By this point, it should be mentioned, about 50 student and faculty supporters had arrived to show support in the hallway, only further contributing to the sense of magnitude of the protest-even though only 9 were inside actually blockading the recruiter’s activities. While a few interviews actually proceeded, upon the arrival of the Dean, he and the recruiter both agreed that it was not desirable for the CIA or Fordham to attract further publicity with the arrest of students at Fordham being plastered all over the metropolitan and potentially national evening news. The recruiter left and the next morning the campus awoke to the surprising full page photo and headline in the Fordham Ram shouting “Fordham 9 Stops CIA”.
The spirit and tactics of the Fordham 9 are seen in today’s activism against military recruitment as a means to pressure the US to end its bloody war and occupation of Iraq. In the Twin Cities there have emerged two tactics; the first is seen in the citywide protests against high school and university campuses that culminated in a large rally of students against military recruitment on campus at the University of Minnesota. This protest took place as part of a nationwide protest against the ongoing US military occupation of Iraq and highlighted the role of recruiters in seeking out poor and/or minority youth to serve as canon fodder for that adventure. The intensity of such protests reflects the potential for directly and concretely confronting how this war and war generally shapes and reproduces inequalities of race and class under US capitalism.
The other tactic has shown itself in the form of a protest against military recruitment on Hamline University’s campus where students and faculty organized to disallow military recruiters from their campus. However, the motivations for this departed from the nationwide antiwar movement, with a focus instead on the military’s blatant disregard for university diversity provisions that prohibit organizations that utilize campus resources from discriminating on the basis of race, creed, gender, sexuality, etc. Diversity and the rights of minorities within the military are not unimportant issues, and certainly leftists should affirm such rights strongly. Nonetheless, it is odd that, at a time of massive death and injury in Iraq being brought to Iraqis by the illegal US invasion and occupation, this should be the primary issue and so much in the forefront at this point. If anything the major problem with the military right now might well be an in-your-face affirmative action policy of actively recruiting poor and minorities to serve in the Iraq quagmire. When the goal of forcing the military to recognize gays and lesbians as full citizen soldiers is met and protest movements then welcome the military back to campuses, what is the message conveyed aside from acceptance of military recruitment on campuses in a time of ever mounting war atrocities as long as diversity goals are met?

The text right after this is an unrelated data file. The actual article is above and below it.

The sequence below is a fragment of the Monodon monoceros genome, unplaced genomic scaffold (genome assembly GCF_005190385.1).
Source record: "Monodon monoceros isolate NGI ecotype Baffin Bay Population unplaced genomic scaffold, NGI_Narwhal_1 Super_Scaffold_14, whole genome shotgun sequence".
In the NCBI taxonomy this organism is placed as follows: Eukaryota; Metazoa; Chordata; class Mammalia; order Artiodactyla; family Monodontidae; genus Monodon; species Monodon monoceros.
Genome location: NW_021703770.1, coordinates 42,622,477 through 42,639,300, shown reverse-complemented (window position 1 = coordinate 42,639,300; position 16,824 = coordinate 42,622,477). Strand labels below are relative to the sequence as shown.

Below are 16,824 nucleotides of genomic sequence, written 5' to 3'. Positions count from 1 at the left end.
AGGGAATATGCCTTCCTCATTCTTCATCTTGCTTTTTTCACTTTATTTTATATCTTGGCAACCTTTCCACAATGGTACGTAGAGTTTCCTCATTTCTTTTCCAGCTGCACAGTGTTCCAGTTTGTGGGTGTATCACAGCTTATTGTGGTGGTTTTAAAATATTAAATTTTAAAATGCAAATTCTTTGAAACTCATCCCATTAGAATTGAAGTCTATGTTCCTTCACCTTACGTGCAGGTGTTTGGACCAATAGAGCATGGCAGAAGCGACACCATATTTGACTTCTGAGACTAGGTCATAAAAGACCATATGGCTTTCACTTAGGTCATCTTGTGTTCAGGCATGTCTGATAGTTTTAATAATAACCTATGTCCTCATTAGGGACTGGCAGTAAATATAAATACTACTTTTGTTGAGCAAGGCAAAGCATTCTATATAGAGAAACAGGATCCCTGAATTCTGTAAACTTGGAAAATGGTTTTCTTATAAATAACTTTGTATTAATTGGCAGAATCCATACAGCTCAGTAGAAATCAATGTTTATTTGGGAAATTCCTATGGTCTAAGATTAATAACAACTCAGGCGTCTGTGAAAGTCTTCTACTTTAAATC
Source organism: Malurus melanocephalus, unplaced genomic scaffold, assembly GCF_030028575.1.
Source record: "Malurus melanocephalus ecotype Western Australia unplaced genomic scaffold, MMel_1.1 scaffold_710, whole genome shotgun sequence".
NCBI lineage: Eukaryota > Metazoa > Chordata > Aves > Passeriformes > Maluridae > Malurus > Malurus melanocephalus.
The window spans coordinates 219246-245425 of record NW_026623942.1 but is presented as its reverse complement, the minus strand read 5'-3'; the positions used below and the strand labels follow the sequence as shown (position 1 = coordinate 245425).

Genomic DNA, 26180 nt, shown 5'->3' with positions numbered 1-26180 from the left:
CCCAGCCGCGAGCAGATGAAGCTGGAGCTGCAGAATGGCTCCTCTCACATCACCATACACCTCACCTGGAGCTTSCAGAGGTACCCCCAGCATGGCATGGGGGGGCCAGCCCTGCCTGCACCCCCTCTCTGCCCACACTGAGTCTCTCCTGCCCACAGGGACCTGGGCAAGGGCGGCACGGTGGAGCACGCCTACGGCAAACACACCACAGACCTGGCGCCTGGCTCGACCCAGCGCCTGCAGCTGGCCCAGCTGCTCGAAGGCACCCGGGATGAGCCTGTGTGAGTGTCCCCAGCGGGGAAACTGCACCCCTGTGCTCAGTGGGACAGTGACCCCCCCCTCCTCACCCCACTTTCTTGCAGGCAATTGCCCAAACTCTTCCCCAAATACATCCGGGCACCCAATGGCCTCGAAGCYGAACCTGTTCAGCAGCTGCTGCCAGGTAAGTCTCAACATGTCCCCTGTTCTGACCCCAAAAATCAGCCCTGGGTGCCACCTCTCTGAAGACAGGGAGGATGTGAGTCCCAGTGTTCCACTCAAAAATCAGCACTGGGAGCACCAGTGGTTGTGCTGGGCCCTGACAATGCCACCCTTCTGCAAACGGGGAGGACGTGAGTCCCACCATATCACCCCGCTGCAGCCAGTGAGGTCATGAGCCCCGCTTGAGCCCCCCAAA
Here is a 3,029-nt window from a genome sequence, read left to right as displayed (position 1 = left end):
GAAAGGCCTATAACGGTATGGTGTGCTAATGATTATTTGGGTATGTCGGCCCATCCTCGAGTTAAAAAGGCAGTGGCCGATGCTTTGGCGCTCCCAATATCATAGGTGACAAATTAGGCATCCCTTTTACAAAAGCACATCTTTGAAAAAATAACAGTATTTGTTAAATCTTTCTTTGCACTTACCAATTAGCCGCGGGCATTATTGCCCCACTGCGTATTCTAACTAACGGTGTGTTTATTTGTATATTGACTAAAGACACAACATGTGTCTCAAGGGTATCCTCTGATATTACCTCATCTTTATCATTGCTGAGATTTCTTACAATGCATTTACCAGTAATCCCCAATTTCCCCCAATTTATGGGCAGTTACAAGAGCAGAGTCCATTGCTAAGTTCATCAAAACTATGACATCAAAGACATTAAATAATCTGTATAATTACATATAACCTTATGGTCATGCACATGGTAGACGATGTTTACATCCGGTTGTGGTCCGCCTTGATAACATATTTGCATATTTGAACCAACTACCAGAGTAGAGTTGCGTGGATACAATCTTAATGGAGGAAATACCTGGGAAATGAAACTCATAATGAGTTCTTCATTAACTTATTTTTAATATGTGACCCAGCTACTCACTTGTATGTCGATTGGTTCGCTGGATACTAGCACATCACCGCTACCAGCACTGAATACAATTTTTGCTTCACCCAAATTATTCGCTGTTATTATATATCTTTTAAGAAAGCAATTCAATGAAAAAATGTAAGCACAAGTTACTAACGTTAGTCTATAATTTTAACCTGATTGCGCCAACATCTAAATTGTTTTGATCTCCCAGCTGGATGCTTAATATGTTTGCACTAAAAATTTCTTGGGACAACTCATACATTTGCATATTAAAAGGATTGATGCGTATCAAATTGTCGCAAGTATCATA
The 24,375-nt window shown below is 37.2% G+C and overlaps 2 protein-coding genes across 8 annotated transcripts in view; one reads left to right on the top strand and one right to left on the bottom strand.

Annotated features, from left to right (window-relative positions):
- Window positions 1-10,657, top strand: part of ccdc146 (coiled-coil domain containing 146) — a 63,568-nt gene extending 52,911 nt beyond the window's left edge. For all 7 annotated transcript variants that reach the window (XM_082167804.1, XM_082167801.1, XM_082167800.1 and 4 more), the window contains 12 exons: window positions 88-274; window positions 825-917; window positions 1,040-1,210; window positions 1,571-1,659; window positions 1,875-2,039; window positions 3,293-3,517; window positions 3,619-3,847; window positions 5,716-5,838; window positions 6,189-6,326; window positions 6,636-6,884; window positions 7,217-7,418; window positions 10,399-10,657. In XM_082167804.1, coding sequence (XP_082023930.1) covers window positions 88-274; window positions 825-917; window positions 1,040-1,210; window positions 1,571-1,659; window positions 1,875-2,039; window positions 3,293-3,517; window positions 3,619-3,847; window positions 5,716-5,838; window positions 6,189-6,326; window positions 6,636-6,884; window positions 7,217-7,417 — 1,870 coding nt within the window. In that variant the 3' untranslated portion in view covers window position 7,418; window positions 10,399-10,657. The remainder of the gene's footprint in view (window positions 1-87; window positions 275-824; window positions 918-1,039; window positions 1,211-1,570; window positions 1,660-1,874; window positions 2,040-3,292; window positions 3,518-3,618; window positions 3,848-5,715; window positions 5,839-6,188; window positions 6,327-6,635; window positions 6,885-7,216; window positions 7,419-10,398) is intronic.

The spirit of the 1986 anti-CIA recruitment protest that guided the Fordham 9 and other nationwide protests in that period can only be replicated if the relationship between current protests against recruitment by the US military on American high school and college campuses is linked as ones against the military’s role in reinforcing the political-economy of capitalist inequality and empire building. These issues are perhaps even more urgent today than they were in 1986, with a situation that requires even sharper and more nuanced analyses of an empire building strategy that embraces the language of global diversity and rights as the US seeks to rationalize its mission as a newfangled kind of human rights imperialism. With any luck, the Fordham 9 action will seem like a Sunday picnic compared with future protests on college campuses against military recruitment and US wars in the Middle East and elsewhere today and to come.
STEPHEN PHILION is an assistant professor of sociology at St. Cloud State University in the Department of Sociology and Anthropology, teaching social theory, sociology of race, and China and Globalization. His writings can be found at his website. He can be reached at: email@example.com